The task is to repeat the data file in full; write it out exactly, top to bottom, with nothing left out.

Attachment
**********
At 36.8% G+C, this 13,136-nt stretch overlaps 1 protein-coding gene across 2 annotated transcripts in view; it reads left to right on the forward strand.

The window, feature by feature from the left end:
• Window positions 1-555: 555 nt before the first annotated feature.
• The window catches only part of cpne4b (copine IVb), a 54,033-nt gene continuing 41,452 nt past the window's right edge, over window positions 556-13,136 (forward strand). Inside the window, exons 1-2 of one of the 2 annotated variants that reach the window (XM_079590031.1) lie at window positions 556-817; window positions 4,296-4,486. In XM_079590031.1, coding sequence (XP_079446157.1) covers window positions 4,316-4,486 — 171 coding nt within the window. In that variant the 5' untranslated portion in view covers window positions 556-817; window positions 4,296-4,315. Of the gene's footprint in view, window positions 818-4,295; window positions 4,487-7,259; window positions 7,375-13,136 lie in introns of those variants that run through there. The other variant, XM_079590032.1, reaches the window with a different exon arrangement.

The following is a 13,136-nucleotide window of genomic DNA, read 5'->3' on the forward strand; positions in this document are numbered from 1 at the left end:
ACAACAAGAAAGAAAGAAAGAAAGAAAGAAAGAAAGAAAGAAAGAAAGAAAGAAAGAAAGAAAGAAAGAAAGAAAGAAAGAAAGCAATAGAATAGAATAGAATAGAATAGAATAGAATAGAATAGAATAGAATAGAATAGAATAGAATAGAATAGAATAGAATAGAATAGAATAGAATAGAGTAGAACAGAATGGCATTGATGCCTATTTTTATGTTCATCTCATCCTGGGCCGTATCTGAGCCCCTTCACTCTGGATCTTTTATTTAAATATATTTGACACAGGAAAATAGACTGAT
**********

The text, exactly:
At 36.8% G+C, this 13,136-nt stretch overlaps 1 protein-coding gene across 2 annotated transcripts in view; it reads left to right on the forward strand.

The window, feature by feature from the left end:
• Window positions 1-555: 555 nt before the first annotated feature.
• The window catches only part of cpne4b (copine IVb), a 54,033-nt gene continuing 41,452 nt past the window's right edge, over window positions 556-13,136 (forward strand). Inside the window, exons 1-2 of one of the 2 annotated variants that reach the window (XM_079590031.1) lie at window positions 556-817; window positions 4,296-4,486. In XM_079590031.1, coding sequence (XP_079446157.1) covers window positions 4,316-4,486 — 171 coding nt within the window. In that variant the 5' untranslated portion in view covers window positions 556-817; window positions 4,296-4,315. Of the gene's footprint in view, window positions 818-4,295; window positions 4,487-7,259; window positions 7,375-13,136 lie in introns of those variants that run through there. The other variant, XM_079590032.1, reaches the window with a different exon arrangement.

The following is a 13,136-nucleotide window of genomic DNA, read 5'->3' on the forward strand; positions in this document are numbered from 1 at the left end:
ACAACAAGAAAGAAAGAAAGAAAGAAAGAAAGAAAGAAAGAAAGAAAGAAAGAAAGAAAGAAAGAAAGAAAGAAAGAAAGAAAGCAATAGAATAGAATAGAATAGAATAGAATAGAATAGAATAGAATAGAATAGAATAGAATAGAATAGAATAGAATAGAATAGAATAGAATAGAATAGAGTAGAACAGAATGGCATTGATGCCTATTTTTATGTTCATCTCATCCTGGGCCGTATCTGAGCCCCTTCACTCTGGATCTTTTATTTAAATATATTTGACACAGGAAAATAGACTGAT